Idaho Republican Rep. Raul Labrador added two amendments to a bill that passed the House Wednesday.
The actions please Idaho ranchers but frustrate anti-grazing advocacy groups.
Labradors grazing bill, similar to a bill carried in the Senate by Wyoming Republican John Barrasso, would extend livestock grazing permits on public land from 10 to 20 years. His amendment to the bill on the floor would require groups that sue and lose on grazing issues to pay the costs of the ranchers involved.
Ranchers, who have occasionally won a long series of lawsuits over violations of the Endangered Species Act and the National Environmental Policy Act say Labradors bills would give them stability and fairness. But they most of all would delay many of the actions federal land managers and the courts have required when permits were issued.
Ranchers can no longer afford the incredible regulatory and litigious environment created by excessive application of NEPA, said Dustin Van Liew, executive director of the National Cattlemens Beef Association, when the bill cleared the Natural Resources Committee in 2013.
Environmental and sportsmens groups say the grazing fees are far below market rates and keep the grasses unavailable for wildlife like elk, deer, antelope and buffalo. When the Western Watersheds Project's Ken Cole lobbied against the bill in Washington in 2013, he said the bill would allow the Bureau of Land Management and Forest Service to renew permits without conducting rangeland health assessments and further imperil sage grouse.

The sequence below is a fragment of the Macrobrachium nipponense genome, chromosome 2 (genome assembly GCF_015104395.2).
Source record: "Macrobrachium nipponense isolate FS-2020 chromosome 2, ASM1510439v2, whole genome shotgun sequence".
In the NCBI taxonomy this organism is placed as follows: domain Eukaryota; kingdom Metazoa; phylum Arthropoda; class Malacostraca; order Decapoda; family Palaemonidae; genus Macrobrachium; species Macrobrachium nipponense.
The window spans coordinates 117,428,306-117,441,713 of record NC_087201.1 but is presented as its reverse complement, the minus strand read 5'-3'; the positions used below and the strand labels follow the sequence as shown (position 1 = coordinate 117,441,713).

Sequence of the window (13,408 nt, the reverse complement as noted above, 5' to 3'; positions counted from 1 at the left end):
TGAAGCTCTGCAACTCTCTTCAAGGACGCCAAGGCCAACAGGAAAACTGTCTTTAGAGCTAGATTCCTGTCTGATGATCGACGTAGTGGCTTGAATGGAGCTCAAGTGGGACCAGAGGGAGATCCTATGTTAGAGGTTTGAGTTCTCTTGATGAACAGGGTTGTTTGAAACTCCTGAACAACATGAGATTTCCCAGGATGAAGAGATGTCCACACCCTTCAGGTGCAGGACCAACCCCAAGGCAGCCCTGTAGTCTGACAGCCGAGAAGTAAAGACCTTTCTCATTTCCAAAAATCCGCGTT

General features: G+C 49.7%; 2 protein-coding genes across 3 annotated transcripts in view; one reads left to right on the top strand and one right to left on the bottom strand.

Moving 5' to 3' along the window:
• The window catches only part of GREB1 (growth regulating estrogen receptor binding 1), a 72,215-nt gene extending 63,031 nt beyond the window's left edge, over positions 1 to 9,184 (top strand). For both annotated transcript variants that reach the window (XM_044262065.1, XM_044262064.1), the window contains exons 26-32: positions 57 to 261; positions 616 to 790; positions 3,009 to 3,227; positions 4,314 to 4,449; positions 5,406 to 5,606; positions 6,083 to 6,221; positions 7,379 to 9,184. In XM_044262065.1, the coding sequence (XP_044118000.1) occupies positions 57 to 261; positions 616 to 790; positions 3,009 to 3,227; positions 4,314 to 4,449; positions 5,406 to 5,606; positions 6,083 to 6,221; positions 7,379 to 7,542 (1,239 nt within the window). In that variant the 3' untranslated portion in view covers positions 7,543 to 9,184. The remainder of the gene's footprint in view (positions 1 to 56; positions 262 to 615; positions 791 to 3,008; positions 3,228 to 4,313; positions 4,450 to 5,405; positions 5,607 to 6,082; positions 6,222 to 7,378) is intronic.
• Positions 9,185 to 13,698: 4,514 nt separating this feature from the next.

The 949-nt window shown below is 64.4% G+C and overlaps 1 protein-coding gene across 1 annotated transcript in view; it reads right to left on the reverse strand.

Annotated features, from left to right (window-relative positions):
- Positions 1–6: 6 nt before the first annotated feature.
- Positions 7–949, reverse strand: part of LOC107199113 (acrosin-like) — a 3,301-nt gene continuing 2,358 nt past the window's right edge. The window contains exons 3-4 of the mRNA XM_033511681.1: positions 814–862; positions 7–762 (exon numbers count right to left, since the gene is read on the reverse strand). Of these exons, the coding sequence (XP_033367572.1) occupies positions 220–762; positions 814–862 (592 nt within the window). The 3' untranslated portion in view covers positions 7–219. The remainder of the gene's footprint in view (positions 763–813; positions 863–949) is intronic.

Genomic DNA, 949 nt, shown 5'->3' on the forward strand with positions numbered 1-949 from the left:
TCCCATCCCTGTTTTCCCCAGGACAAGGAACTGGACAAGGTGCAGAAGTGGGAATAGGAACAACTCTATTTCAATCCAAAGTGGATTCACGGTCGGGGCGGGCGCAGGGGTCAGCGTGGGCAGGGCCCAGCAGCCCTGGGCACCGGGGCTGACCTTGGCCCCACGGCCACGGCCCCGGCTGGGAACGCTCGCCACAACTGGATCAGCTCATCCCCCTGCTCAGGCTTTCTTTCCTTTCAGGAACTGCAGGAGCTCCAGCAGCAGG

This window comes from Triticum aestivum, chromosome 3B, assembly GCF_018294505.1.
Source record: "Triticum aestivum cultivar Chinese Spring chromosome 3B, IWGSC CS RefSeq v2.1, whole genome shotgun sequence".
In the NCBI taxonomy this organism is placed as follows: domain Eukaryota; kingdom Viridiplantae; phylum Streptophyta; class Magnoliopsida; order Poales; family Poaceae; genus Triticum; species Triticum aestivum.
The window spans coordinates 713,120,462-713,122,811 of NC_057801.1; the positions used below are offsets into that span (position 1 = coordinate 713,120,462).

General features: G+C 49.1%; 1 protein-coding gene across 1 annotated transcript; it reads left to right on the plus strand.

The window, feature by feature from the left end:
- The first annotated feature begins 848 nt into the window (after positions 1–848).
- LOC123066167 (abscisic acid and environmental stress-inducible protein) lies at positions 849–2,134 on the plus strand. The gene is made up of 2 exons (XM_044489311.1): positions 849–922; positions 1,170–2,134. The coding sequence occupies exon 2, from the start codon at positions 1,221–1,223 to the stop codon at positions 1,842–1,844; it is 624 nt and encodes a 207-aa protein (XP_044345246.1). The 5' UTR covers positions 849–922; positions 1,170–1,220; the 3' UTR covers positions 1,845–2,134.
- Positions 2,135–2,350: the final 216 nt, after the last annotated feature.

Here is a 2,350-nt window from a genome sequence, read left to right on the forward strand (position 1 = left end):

The 'Grazing Improvement Act' is a huge giveaway to the livestock industry coming at a time when many of our western public lands are in dire condition, Cole said in a release.
Labrador questioned the motives of groups like Cole's.
Environmental groups have been increasingly effective at abusing the current appeals process not to promote environmental health, but for the sole purpose of removing livestock from federal lands, said Labrador.
But Idaho Democratic Rep. Shirley Ringo, who is running against Labrador for his 1st District seat, said the loser pays approach "in this context is an effort to intimidate individuals or organizations for whom litigation is the only recourse to remedy a situation.
"We should be aware that environmental groups that may pursue this course of action are typically nonprofits," Ringo said. "The action they take is not to 'make a buck,' but to help protect the public interest."